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I am trying to solve a problem on Hacker Rank and the question is as follows:

Jesse loves cookies. He wants the sweetness of all his cookies to be greater than value \$K\$. To do this, Jesse repeatedly mixes two cookies with the least sweetness. He creates a special combined cookie with:

sweetness =(1× Least sweet cookie + 2× 2nd least sweet cookie).

He repeats this procedure until all the cookies in his collection have a sweetness \$\ge K\$. You are given Jesse's cookies. Print the number of operations required to give the cookies a sweetness \$\ge K\$. Print \$−1\$ if this isn't possible.

Input Format

The first line consists of integers \$N\$, the number of cookies and \$K\$, the minimum required sweetness, separated by a space. The next line contains \$N\$ integers describing the array \$A\$ where \$Ai\$ is the sweetness of the \$i\$th cookie in Jesse's collection.

Constraints

\$1\le N\le 10^6\$
\$0\le K\le 10^9\$
\$0\le Ai\le 10^6\$

Output Format

Output the number of operations that are needed to increase the cookie's sweetness \$\ge k\$. Output \$−1\$ if this isn't possible.

For this I have written code in Java like this:

    public class Solution {
        public int getMinStepsToGetK(long k,LinkedList<Integer> newList){
            Collections.sort(newList);
            int count=0;
            while(newList.getFirst()<k){
                if(newList.size()>=2){
                count++;
                int tempFirst = newList.removeFirst();
                int tempSecond = newList.removeFirst();
                newList.add(tempFirst+(tempSecond*2));
                Collections.sort(newList);
                }
                else{
                    return -1;
                }
            }
            return count;
        }
        public static void main(String[] args) {
            /* Enter your code here. Read input from STDIN. Print output to STDOUT. Your class should be named Solution. */
            Solution newObj = new Solution();
            Scanner scanObj = new Scanner(System.in);
            int numOfCookies = scanObj.nextInt();
            long minSweetness = scanObj.nextLong();
            LinkedList<Integer> newList = new LinkedList<Integer>();
            for(int i=0;i<numOfCookies;i++){
                newList.add(scanObj.nextInt());
            }
            System.out.println(newObj.getMinStepsToGetK(minSweetness,newList));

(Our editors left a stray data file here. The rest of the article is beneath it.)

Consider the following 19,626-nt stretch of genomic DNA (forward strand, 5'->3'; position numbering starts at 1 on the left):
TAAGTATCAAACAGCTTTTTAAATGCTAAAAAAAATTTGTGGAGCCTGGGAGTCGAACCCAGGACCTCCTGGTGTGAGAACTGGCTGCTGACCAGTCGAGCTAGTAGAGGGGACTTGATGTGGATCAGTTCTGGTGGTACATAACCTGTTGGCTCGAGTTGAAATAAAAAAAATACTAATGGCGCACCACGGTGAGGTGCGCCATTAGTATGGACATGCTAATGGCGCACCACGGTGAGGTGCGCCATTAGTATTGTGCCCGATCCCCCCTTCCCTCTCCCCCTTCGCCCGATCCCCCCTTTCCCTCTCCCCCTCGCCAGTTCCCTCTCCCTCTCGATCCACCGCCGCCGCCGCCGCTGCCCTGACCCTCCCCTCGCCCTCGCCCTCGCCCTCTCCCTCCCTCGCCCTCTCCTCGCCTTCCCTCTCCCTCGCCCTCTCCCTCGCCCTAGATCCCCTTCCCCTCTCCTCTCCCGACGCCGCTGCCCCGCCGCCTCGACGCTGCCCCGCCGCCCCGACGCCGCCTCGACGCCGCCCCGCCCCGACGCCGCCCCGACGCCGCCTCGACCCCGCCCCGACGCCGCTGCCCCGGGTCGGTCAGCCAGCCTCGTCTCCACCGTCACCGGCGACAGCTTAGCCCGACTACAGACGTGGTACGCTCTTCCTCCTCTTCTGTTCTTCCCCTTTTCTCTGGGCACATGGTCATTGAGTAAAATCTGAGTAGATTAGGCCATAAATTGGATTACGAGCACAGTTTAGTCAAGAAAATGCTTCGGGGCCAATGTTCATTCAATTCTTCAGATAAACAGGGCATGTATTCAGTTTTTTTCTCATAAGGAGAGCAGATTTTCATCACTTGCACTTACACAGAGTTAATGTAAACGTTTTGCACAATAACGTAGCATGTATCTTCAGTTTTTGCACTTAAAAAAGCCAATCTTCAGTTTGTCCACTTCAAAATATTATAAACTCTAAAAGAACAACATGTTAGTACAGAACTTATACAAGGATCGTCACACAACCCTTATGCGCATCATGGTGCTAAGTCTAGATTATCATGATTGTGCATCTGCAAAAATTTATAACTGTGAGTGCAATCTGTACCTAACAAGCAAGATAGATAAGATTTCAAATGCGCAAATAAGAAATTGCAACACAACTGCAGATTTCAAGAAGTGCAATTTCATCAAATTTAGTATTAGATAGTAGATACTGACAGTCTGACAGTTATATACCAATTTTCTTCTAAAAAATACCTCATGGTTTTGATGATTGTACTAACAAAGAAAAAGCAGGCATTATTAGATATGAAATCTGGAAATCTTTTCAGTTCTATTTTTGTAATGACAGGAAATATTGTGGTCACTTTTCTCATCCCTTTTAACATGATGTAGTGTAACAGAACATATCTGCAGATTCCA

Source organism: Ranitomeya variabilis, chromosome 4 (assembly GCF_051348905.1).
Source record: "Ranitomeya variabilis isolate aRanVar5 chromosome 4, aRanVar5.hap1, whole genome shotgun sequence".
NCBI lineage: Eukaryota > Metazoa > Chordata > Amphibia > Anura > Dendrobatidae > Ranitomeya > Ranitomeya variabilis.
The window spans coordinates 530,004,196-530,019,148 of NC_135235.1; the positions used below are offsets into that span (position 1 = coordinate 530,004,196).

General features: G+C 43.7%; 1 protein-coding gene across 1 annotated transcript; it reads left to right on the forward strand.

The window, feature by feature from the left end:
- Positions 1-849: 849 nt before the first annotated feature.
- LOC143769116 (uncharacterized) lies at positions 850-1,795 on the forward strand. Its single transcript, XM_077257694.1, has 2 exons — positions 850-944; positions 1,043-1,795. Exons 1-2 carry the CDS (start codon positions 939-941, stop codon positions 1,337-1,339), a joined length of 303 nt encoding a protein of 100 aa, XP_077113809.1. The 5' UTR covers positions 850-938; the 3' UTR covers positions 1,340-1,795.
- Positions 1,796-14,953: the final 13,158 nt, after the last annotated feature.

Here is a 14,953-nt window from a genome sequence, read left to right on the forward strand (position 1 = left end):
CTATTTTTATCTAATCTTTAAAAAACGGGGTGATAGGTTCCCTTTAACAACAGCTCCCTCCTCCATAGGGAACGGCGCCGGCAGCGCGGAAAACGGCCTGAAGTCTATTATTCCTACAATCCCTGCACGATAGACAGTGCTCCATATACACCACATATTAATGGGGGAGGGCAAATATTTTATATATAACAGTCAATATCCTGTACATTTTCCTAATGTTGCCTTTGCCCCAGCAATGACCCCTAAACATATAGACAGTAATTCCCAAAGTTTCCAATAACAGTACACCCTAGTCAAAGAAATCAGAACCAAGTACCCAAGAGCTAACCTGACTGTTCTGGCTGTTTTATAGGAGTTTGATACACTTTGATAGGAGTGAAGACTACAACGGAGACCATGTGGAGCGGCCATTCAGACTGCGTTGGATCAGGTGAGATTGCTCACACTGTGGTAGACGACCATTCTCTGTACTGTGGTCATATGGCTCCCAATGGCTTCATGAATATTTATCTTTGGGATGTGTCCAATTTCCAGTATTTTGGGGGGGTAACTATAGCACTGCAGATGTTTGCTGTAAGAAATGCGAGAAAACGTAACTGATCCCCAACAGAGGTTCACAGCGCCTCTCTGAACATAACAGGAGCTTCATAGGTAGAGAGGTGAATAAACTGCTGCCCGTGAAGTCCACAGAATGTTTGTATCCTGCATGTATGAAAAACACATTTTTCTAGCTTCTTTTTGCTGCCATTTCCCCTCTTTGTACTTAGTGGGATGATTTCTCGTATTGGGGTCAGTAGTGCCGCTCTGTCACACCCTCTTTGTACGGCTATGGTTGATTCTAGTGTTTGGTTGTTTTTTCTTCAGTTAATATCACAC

}
    }

For the above code I am getting half of my test cases right and the other half is giving time out exception (taking more than 4 seconds to give output). My question is basically: where can I improve the performance of the code? Is there any other approach which I should go about?

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Your algorithm can be summarized as follows:

  1. Fetch the list of cookies and sort in ascending order.
  2. Initialize a counter to zero
  3. If the smallest cookie is less than K, then:
    • (a) Increment the counter and combine this cookie with the next smallest cookie (or return -1 if there are fewer than 2 cookies left)
    • (b) Remove the two smallest cookies from the list and add the new cookie to the list
    • (c) Sort the list in ascending order again
  4. Otherwise, exit with the value of the counter
  5. Go back to step 3

Your code is taking a long time to run because you are sorting the entire list at step 3(c). This is unnecessary; since the list is already sorted (apart from the new value being added), you can just do a binary search in \$\mathcal{O}(\log(n))\$ time to find the correct position in which to insert the combined cookie. This is going to be much faster than sorting, which typically takes \$\mathcal{O}(n\log(n))\$ time.

An even better approach would be to use a min-heap data structure, which will keep track of the smallest element in a set in the most efficient way possible.


Addendum:

I converted your code to use a PriorityQueue data structure (Java's equivalent to a min-heap). I also created some test data using the following code:

perl -e '$n=100000;$h=$n/2;print "$n $h\n";for $i(0..$n){$r = int(rand()*$n); print "$r ";};print "\n";' > testdata.txt

Your original code took 1 minute to process 100,000 items. With a priority queue, this went down to 0.7 seconds. Here's my code:

import java.util.*;

public class Solution2 {

  private static int getMinStepsToGetK(long k,PriorityQueue<Integer> newQueue){
    int count=0;
    while(newQueue.peek()<k) {
      if(newQueue.size()>=2) {
        count++;
        int tempFirst = newQueue.poll();
        int tempSecond = newQueue.poll();
        newQueue.offer(tempFirst+(tempSecond*2));
      }
      else {
        return -1;
      }
    }
    return count;
  }

  public static void main(String[] args) {
    Scanner scanObj = new Scanner(System.in);
    int numOfCookies = scanObj.nextInt();
    long minSweetness = scanObj.nextLong();
    PriorityQueue<Integer> newQueue = new PriorityQueue<Integer>();
    for(int i=0;i<numOfCookies;i++) {
      newQueue.offer(scanObj.nextInt());
    }
    System.out.println(getMinStepsToGetK(minSweetness,newQueue));
  }

}

Note: There's no need to create a new Solution object in order to access the getMinStepsToGetK() member function. Since it isn't needed externally, I declared it as a private static function.

| improve this answer | |
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  • \$\begingroup\$ Thanks a lot. Did'nt know about inbuilt priority queue. All my test cases are working. \$\endgroup\$ – user3324848 Feb 4 '16 at 17:03
  • \$\begingroup\$ (Directly implementing "Jesse's procedure",) Do you need a priority queue? Processing the cookies in increasing order, what can be said about the "sweetness series" of the "combined cookies"ß \$\endgroup\$ – greybeard Dec 26 '16 at 11:09

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